16 Dec 2021

'As a result, he is dead': IPCA chair Judge Colin Doherty on action of officers in Allen Ball's death

8:36 pm on 16 December 2021

Police officers who failed in duty of care to Allen Ball fell short of expected conduct and as a result, the farm worker is dead, IPCA chairperson Judge Colin Doherty says.

Allen Ball died at the Hāwera police station in the early hours of 1 June 2019.

Allen Ball. Photo: Supplied

The Independent Police Conduct Authority (IPCA) has found that three Taranaki police officers failed in their duty of care to farm worker Allen Ball, who died in custody at the Hāwera police station in 2019.

IPCA chairperson Judge Colin Doherty told Checkpoint the officers fell short of "what was required of anyone who is taking care of people in police custody".

"They owe a duty to make sure people are kept safe and well. In the case of Mr Ball they fell well short of that."

"Anyone who is in this position ought to know what the policy is and the requirements of them. Police policy is quite clear and in the case the officers ... made assumptions and didn't test those assumptions throughout the time he was in their care."

Asked if the officers' actions cost Ball his life, Doherty said "the information that we had from the medical experts was that he would very likely have survived if they had realised what the situation was and acted in his interest earlier".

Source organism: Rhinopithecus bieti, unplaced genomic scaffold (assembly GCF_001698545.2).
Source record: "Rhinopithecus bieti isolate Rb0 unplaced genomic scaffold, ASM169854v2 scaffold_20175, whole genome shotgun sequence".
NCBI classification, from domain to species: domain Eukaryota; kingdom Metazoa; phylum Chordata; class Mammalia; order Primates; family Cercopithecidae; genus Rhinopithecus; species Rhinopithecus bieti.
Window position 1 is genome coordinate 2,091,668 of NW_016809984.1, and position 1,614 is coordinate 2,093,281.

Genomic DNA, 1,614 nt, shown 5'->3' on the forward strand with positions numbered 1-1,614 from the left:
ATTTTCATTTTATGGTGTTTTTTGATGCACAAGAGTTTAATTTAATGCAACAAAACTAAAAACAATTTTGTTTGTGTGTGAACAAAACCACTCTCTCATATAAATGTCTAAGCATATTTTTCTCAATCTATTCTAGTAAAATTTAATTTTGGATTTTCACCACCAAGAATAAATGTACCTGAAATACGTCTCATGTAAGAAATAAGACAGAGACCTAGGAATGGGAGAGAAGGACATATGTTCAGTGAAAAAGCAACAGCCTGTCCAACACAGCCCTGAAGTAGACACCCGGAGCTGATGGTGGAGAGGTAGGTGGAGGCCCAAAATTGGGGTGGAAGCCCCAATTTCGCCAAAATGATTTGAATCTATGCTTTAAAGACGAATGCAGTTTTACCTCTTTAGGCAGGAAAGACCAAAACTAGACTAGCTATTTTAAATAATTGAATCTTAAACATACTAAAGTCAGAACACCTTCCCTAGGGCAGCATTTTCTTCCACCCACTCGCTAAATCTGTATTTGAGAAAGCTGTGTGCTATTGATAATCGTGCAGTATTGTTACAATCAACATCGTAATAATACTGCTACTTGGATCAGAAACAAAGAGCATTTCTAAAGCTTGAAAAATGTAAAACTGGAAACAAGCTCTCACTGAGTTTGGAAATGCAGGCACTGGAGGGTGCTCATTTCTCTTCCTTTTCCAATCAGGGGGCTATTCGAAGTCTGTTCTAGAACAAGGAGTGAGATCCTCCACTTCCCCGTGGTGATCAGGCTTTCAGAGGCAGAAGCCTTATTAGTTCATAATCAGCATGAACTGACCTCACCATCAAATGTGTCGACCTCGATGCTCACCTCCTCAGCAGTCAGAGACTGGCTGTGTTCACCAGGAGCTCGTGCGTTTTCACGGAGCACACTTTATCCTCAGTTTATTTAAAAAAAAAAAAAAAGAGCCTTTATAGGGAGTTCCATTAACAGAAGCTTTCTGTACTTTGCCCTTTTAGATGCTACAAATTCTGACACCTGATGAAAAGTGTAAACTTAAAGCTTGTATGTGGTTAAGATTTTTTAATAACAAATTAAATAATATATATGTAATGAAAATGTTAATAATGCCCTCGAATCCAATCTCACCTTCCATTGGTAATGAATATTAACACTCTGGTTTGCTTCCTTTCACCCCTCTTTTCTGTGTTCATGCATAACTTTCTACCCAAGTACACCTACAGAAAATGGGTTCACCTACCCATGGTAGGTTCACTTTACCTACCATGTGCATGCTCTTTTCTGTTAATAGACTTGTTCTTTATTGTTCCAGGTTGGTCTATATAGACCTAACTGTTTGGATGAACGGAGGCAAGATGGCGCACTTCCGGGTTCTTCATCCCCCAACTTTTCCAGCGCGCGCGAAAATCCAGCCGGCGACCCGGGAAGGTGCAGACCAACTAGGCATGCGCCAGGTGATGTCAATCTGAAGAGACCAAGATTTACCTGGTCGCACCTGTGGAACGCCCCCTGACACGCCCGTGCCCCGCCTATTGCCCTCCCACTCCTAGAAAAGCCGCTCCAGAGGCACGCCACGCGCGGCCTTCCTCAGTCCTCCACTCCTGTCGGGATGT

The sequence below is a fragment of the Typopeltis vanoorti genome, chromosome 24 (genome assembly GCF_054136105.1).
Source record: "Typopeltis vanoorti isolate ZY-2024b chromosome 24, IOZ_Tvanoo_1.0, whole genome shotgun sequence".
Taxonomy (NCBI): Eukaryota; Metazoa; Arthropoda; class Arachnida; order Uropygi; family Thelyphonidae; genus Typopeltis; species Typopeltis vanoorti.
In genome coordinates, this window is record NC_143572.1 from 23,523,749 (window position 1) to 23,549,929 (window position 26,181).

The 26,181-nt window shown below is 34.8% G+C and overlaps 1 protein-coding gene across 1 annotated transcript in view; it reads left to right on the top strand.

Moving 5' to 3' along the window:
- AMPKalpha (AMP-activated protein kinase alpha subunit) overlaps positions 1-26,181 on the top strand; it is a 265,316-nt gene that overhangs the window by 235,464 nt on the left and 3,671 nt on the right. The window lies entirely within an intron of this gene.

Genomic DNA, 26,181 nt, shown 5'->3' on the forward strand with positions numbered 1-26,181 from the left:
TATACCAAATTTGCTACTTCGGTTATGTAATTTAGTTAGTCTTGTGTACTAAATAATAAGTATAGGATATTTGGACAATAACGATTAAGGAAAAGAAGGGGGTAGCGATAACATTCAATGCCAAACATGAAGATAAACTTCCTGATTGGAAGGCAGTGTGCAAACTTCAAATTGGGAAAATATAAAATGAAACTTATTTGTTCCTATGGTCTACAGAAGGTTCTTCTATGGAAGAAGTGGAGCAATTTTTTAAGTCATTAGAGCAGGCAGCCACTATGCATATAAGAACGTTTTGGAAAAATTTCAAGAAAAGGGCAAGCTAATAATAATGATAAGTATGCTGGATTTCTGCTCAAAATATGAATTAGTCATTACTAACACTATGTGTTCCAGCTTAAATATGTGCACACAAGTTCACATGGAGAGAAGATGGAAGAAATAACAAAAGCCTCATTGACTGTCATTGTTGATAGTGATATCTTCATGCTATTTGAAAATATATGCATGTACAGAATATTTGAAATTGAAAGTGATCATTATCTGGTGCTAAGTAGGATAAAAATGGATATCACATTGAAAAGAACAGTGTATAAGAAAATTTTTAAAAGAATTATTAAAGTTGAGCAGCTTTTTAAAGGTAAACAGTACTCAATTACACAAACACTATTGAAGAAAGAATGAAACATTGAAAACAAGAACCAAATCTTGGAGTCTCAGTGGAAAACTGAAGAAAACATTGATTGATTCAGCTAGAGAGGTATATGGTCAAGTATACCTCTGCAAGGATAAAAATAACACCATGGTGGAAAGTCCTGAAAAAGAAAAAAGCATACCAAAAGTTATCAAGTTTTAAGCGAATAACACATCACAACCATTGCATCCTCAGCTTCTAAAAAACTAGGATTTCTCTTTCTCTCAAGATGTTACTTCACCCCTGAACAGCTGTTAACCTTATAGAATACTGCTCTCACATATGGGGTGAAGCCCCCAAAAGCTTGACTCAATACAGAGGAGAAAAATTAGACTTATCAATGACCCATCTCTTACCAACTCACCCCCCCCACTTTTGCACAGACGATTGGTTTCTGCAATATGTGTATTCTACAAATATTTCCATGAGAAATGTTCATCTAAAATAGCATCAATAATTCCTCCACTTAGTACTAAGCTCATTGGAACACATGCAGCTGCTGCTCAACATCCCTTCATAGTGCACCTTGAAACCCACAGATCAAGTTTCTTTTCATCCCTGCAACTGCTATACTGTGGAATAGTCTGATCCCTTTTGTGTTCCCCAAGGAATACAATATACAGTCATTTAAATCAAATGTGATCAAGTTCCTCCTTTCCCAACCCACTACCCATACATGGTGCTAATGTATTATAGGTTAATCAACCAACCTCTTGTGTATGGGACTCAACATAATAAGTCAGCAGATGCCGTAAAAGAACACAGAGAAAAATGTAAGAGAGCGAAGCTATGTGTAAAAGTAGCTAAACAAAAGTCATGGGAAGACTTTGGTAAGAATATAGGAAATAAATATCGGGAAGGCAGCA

"By them not doing their job properly they did not do what they needed to do to keep him safe. Now, I can't categorically say that their actions caused his death. They went to trial and at the criminal standard, the jury found them not guilty of causing his death by way of manslaughter.

"What our job was to do was to look at their conduct and look at the reasonability of that and we came to the firm conclusion that they did fall short on that. As a result, he is dead."

No caption

IPCA chairperson Judge Colin Doherty. Photo: RNZ / Samuel Rillstone

As for officer accounts that did not line up with evidence like CCTV and audio recordings, Doherty said there were a number of reasons why people did not recall the same things as others.

"Everyone's memory is different and everyone's memory is coloured by sometimes hindsight, but in this case we did find there was some inconsistency."

The IPCA had access to audio that police did not have when they initially looked into the matter.

"The IPCA software gave us the ability to listen to the audio whereas the police did not think there was audio and did not investigate that thoroughly enough. The result of what we found - we went back to them and they reinvestigated and as a result of that laid the charges against the officers."

Officers knew of the CCTV and audio when they were interviewed by the IPCA.

Doherty said he had no reason to believe they were "not doing their best to tell the truth".

Police had previously been against audio collection alongside CCTV for privacy reasons in such situations, Doherty said.

"We have always pressed for there to be audio because of what was exposed here. If that audio hadn't been available we wouldn't have had the full picture and the true picture."

Police had told him as recently as the past couple of weeks that they were looking at reinstating audio recording in custody units, Doherty said.

"That is part of their ongoing response to this incident. Whether or not they are going to do this categorically I'm not sure, you'd have to ask police, but it is one of our recommendations ... and we will be following that up."

The audio helped tell the "true picture of what's going on", Doherty said.

Get the RNZ app

for ad-free news and current affairs